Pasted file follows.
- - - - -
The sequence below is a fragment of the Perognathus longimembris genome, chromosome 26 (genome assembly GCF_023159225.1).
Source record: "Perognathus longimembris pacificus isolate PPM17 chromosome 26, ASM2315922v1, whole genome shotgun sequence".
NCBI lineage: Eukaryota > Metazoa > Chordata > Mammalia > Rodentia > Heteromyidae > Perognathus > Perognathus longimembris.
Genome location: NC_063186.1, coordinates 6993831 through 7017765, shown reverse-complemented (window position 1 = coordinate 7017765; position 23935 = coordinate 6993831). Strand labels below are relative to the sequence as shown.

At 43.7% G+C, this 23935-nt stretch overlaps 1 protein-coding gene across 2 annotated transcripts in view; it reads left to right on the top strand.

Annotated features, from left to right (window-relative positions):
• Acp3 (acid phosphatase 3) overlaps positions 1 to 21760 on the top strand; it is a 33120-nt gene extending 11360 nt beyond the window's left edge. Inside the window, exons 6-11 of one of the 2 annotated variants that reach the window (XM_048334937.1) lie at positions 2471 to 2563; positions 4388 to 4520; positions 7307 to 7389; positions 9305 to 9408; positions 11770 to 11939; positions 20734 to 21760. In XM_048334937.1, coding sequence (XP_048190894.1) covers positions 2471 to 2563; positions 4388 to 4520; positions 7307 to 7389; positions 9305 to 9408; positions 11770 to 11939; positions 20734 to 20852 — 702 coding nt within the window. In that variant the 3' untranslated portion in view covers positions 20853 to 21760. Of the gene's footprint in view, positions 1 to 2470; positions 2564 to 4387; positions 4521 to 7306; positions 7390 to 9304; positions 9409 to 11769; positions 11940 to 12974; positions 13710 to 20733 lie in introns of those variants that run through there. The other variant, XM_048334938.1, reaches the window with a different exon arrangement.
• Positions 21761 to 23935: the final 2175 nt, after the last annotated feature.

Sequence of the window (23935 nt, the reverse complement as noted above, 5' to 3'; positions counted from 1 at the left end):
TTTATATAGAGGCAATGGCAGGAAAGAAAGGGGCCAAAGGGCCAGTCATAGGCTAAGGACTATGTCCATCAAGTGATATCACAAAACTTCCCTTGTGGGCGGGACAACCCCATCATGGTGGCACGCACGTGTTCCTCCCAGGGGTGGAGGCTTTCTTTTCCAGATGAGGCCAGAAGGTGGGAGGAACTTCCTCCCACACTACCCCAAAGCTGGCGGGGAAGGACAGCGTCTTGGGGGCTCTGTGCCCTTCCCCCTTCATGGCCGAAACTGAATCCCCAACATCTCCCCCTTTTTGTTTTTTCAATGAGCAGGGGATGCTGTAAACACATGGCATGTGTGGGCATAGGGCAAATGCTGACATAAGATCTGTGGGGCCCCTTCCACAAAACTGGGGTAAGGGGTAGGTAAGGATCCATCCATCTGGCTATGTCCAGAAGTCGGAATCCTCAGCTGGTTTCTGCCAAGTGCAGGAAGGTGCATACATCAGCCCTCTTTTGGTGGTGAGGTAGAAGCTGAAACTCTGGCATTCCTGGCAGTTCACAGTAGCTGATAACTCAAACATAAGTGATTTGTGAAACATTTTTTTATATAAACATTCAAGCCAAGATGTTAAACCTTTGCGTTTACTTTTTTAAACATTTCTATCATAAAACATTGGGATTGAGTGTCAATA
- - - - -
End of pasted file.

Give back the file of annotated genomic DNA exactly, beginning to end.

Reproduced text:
The sequence below is a fragment of the Perognathus longimembris genome, chromosome 26 (genome assembly GCF_023159225.1).
Source record: "Perognathus longimembris pacificus isolate PPM17 chromosome 26, ASM2315922v1, whole genome shotgun sequence".
NCBI lineage: Eukaryota > Metazoa > Chordata > Mammalia > Rodentia > Heteromyidae > Perognathus > Perognathus longimembris.
Genome location: NC_063186.1, coordinates 6993831 through 7017765, shown reverse-complemented (window position 1 = coordinate 7017765; position 23935 = coordinate 6993831). Strand labels below are relative to the sequence as shown.

At 43.7% G+C, this 23935-nt stretch overlaps 1 protein-coding gene across 2 annotated transcripts in view; it reads left to right on the top strand.

Annotated features, from left to right (window-relative positions):
• Acp3 (acid phosphatase 3) overlaps positions 1 to 21760 on the top strand; it is a 33120-nt gene extending 11360 nt beyond the window's left edge. Inside the window, exons 6-11 of one of the 2 annotated variants that reach the window (XM_048334937.1) lie at positions 2471 to 2563; positions 4388 to 4520; positions 7307 to 7389; positions 9305 to 9408; positions 11770 to 11939; positions 20734 to 21760. In XM_048334937.1, coding sequence (XP_048190894.1) covers positions 2471 to 2563; positions 4388 to 4520; positions 7307 to 7389; positions 9305 to 9408; positions 11770 to 11939; positions 20734 to 20852 — 702 coding nt within the window. In that variant the 3' untranslated portion in view covers positions 20853 to 21760. Of the gene's footprint in view, positions 1 to 2470; positions 2564 to 4387; positions 4521 to 7306; positions 7390 to 9304; positions 9409 to 11769; positions 11940 to 12974; positions 13710 to 20733 lie in introns of those variants that run through there. The other variant, XM_048334938.1, reaches the window with a different exon arrangement.
• Positions 21761 to 23935: the final 2175 nt, after the last annotated feature.

Sequence of the window (23935 nt, the reverse complement as noted above, 5' to 3'; positions counted from 1 at the left end):
TTTATATAGAGGCAATGGCAGGAAAGAAAGGGGCCAAAGGGCCAGTCATAGGCTAAGGACTATGTCCATCAAGTGATATCACAAAACTTCCCTTGTGGGCGGGACAACCCCATCATGGTGGCACGCACGTGTTCCTCCCAGGGGTGGAGGCTTTCTTTTCCAGATGAGGCCAGAAGGTGGGAGGAACTTCCTCCCACACTACCCCAAAGCTGGCGGGGAAGGACAGCGTCTTGGGGGCTCTGTGCCCTTCCCCCTTCATGGCCGAAACTGAATCCCCAACATCTCCCCCTTTTTGTTTTTTCAATGAGCAGGGGATGCTGTAAACACATGGCATGTGTGGGCATAGGGCAAATGCTGACATAAGATCTGTGGGGCCCCTTCCACAAAACTGGGGTAAGGGGTAGGTAAGGATCCATCCATCTGGCTATGTCCAGAAGTCGGAATCCTCAGCTGGTTTCTGCCAAGTGCAGGAAGGTGCATACATCAGCCCTCTTTTGGTGGTGAGGTAGAAGCTGAAACTCTGGCATTCCTGGCAGTTCACAGTAGCTGATAACTCAAACATAAGTGATTTGTGAAACATTTTTTTATATAAACATTCAAGCCAAGATGTTAAACCTTTGCGTTTACTTTTTTAAACATTTCTATCATAAAACATTGGGATTGAGTGTCAATA